Housing

A health glossary

Hospital Maternity Ward Hallway An overview of the main public bodies involved in health and social care in Northern Ireland, their responsibilities and history.

Department of Health, Social Services and Public Safety

The Minister has overall responsibility for the Health Service and is accountable to the public through the Assembly for its performance. His department sets policy on health and social care, public health and the Northern Ireland Fire and Rescue Service (the public safety remit). The department includes the chief officers for medicine, nursing, dentistry, pharmacy and social services, who lead each of their professions in Northern Ireland.

The Ministry of Health and Local Government was formed in 1944, in preparation for the post-war welfare state. It was re-constituted as the Ministry of Health and Social Services in 1965 and was renamed as a department under direct rule. Its current name was adopted in 1999 when devolution was re-established.

Health and Social Care Board

Arranges (i.e. commissions) a range of health and social services for the whole population of Northern Ireland, which are then provided by the health and social care trusts and others in the voluntary, community and private sectors. It also oversees the spending of the Health Service budget: £4.5 billion in this financial year.

The board was established in April 2009 as part of the Review of Public Administration. It replaced the four health and social services boards which had existed since 1973.

Local commissioning groups

Committees of the Health and Social Care Board, which commission services in their areas. There is one LCG for each local health and social care trust area i.e. Belfast, Northern, South Eastern, Southern and Western.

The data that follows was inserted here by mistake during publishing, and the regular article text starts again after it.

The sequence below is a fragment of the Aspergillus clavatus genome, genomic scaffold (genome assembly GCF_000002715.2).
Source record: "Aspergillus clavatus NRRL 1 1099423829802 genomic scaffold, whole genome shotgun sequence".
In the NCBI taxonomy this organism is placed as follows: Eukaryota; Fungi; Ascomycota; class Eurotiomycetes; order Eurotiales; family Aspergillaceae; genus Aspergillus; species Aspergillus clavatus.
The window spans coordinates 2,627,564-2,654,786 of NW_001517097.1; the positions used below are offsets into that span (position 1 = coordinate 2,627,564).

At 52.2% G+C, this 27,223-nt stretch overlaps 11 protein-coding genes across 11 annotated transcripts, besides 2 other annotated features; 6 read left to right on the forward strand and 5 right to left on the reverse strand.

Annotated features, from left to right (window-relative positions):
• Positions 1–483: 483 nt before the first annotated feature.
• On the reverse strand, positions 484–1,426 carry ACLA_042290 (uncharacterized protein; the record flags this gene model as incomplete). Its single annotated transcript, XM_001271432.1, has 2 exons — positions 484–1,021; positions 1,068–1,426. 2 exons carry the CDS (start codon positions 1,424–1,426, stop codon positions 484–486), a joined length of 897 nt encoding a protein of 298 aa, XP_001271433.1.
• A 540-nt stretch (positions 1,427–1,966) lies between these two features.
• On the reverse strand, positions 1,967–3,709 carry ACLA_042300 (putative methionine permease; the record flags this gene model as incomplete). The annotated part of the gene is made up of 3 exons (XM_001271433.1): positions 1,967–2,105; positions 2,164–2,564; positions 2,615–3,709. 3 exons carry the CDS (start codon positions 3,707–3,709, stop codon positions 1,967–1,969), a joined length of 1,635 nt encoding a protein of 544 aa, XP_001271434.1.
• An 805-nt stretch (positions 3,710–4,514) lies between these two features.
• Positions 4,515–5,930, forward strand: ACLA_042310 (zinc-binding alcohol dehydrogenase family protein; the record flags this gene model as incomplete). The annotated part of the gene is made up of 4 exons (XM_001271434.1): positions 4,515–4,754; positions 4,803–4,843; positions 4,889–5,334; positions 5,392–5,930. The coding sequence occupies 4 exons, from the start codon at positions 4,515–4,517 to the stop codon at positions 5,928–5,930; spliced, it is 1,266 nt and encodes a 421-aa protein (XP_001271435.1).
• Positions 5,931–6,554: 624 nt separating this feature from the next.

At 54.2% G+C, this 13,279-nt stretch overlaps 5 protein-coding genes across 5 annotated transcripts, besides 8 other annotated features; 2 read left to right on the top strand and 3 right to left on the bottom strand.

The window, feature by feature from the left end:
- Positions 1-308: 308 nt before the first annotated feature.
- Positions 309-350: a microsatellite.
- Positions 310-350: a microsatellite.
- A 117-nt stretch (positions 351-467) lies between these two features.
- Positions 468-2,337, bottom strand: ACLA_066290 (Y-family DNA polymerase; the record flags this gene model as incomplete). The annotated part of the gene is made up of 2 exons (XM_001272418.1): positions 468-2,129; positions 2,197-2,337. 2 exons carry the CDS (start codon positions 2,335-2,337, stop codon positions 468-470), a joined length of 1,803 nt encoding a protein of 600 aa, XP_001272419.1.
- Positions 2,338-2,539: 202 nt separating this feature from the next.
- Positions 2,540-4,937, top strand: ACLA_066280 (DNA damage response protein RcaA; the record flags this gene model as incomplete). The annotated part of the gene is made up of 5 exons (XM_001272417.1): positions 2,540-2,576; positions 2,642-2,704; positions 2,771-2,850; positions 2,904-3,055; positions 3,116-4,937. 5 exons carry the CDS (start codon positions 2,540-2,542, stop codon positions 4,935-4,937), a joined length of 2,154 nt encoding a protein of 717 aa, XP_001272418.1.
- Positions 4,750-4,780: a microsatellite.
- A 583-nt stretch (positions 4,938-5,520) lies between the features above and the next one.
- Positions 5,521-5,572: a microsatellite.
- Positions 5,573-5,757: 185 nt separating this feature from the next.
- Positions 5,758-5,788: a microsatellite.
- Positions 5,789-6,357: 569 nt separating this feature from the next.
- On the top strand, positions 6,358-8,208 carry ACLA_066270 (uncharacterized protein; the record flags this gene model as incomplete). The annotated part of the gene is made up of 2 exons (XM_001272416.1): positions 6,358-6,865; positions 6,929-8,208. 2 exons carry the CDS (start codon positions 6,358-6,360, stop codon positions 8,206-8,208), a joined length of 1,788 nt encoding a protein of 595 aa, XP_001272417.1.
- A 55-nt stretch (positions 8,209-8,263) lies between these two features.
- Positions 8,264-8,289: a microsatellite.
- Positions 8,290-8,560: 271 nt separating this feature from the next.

LCGs are responsible for assessing health and social care needs, planning the care to meet those needs and making sure that the care is properly delivered. Members of LCGs are drawn from local government, the voluntary and community sectors, general practitioners, the Public Health Agency and the Health and Social Care Board.

Health and social care trusts

Five health and social care trusts run hospitals, health centres and other care facilities in their respective areas. The geographic areas of the trusts cover the following areas:

• Belfast: Belfast, Castlereagh and some regional services;

• Northern: Antrim, Ballymena, Ballymoney, Carrickfergus, Coleraine, Cookstown, Larne, Magherafelt, Moyle and Newtownabbey;

• South Eastern: Ards, Down, North Down and Lisburn;

• Southern: Armagh, Banbridge, Craigavon, Dungannon and South Tyrone, and Newry and Mourne;

• Western: Derry, Fermanagh, Limavady, Omagh and Strabane.

The five trusts were formed in April 2007 and replaced the previous 17 health and social services trusts. The Northern Ireland Ambulance Service is also a health and social care trust and has a regional remit.

Patient and Client Council

Represents the views of patients (who receive health care), clients (who receive social care) and their carers. The council encourages people using health and social care services to set out their views and make a complaints where the quality of the service is poor. The council was formed in April 2009 and replaced the health and social services councils, which had shadowed the old health and social services boards.

Public Health Agency

Tackles the underlying causes of poor health and aims to reduce health inequalities between deprived and non-deprived areas. The agency was established in 2009 and took on the remit of the previous Health Protection Agency, although the PHA has a stronger focus on improving public health and R&D.

Business Services Organisation

Provides administrative and other support services to the rest of the Health Service. The BSO replaced the Central Services Agency in April 2009 and carries out most of the same functions. These cover legal, procurement, logistics, finance, human resources, audit and IT services.

Regulation and Quality Improvement Authority

Regulates and inspects health and social care services and encourages improvements in service quality, including nursing, residential and children’s homes. Established in 2003.

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